|Range Map:||Click here to open the map viewer and explore range.|
|Population:||Muller et al. (2000) recorded densities of 48 groups/km² and 173 individuals/km² in Anjamena, using transect line sampling. Overall, population figures are in decline due to habitat loss. Based on surveys along the central highlands of Madagascar, population density ranges from 0.60 individuals/ha to 82.06 individuals/km² (Razafindramanana 2009, GERP 2011). Salmona et al. (2012) found the density of P. coronatus to vary among fragments, from a low 46 individuals/km² up 271 to a high 309 individuals/km².|
|Current Population Trend:||Decreasing|
|Habitat and Ecology:||Propithecus coronatus is present higher in bigger trees and found in tree crowns frequently. The species visits many food patches and its diet is composed of young leaves, mature leaves, ripe and unripe fruits and a great quantity of flowers (Honess et al., 2012). Habitats are mainly characterised by fragmented zones of gallery forests, riparian forests, dry deciduous forests and primary forests along the central highlands of the country (GERP 2011). Diurnal and mainly arboreal. Field studies of this species have been few and short-term. At Anjamena, group size ranges from 2–8 individuals and home ranges from 1.2–1.5 ha, with territories being defended aggressively against neighbouring groups (Mittermeier et al. 2008 and references therein). |
|Continuing decline in area, extent and/or quality of habitat:||Yes|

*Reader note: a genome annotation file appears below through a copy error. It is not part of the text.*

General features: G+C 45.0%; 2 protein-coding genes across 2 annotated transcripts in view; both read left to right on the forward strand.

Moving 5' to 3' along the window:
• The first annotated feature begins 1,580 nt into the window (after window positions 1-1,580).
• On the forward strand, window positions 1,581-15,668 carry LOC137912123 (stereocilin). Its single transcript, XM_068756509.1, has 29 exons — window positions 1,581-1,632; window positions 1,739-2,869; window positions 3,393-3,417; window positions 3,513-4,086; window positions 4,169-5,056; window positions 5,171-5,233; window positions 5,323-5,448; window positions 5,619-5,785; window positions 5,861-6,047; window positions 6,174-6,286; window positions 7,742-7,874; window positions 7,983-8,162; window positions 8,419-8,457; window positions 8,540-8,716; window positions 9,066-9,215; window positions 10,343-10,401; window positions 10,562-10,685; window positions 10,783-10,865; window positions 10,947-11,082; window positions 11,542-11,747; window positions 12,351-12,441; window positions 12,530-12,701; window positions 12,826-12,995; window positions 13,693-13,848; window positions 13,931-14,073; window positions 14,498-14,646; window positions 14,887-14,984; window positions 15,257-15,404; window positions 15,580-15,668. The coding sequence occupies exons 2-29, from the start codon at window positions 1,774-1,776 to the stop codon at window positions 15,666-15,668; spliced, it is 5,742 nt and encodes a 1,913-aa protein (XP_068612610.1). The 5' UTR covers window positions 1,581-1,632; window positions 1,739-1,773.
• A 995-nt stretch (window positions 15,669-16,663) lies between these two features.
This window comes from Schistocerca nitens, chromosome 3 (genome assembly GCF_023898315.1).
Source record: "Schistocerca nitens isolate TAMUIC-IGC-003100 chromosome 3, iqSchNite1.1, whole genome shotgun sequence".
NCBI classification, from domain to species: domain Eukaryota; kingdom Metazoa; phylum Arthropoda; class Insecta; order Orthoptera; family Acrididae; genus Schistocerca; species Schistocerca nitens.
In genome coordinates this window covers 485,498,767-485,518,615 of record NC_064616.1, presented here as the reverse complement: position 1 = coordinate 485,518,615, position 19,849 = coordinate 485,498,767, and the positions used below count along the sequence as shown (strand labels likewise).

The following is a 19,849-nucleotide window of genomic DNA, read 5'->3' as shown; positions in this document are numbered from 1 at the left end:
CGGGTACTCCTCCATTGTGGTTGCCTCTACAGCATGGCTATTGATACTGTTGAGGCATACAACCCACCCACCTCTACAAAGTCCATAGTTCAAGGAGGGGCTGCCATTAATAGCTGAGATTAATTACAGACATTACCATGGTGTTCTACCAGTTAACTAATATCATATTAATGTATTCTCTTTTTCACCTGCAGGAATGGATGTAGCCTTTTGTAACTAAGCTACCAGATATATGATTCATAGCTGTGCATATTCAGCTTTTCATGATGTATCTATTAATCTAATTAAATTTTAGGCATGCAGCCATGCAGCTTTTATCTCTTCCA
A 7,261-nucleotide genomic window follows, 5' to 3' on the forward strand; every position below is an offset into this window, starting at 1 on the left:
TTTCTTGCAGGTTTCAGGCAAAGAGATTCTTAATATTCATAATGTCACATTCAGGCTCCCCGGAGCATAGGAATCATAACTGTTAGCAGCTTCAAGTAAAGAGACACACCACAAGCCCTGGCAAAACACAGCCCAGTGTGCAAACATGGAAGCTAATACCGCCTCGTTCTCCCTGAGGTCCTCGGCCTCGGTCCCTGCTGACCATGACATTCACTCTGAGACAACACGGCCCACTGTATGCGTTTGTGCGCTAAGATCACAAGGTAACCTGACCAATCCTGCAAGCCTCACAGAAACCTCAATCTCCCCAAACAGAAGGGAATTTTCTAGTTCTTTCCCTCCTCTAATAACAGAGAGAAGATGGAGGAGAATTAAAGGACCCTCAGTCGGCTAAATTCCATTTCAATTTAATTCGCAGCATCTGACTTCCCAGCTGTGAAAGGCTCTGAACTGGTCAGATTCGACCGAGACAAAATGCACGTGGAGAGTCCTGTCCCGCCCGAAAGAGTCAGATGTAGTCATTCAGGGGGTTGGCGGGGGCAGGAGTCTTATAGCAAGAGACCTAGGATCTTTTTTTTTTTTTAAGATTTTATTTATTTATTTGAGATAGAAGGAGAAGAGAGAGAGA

|Generation Length (years):||17.5|
|Use and Trade:||
This species is captured for the illegal pet trade.
|Major Threat(s):||Habitat loss is the principal threat faced by this species. Forests within its range have declined dramatically over the last few decades, and continue to be burned to provide pasture for livestock and cut for charcoal production. There is also some live capture for the illegal pet trade.|
This species is included on Appendix I of CITES. There are reports of its occurrence in two special reserves (Ambohijanahary and Kasijy), although the status of populations in these protected areas is questionable. Efforts should be made to secure protection for populations at Katsepy and Anjamena that have been the subject of brief studies and are also visited by tourists. In addition, there is a need for further survey of a few classified forests within the crowned sifaka’s possible range that may also harbour viable populations (Mittermeier et al. 2008). A project called Antrema is conserving coastal forest around Katsepy. There is a European captive breeding programme, with very few founders, but apparently showing some success (C. Schwitzer pers. comm.). There were 17 individuals reported to be in captivity in Europe and 2 individuals can be fund in the Lemur's Park, near Antananarivo (I.J. Porton pers. comm. 2009). Increased captivity of this species in Madagascar is recommended (C. Schwitzer pers. comm.); a properly established sifaka population would also be valuable for other future sifaka in captivity for ex situ conservation.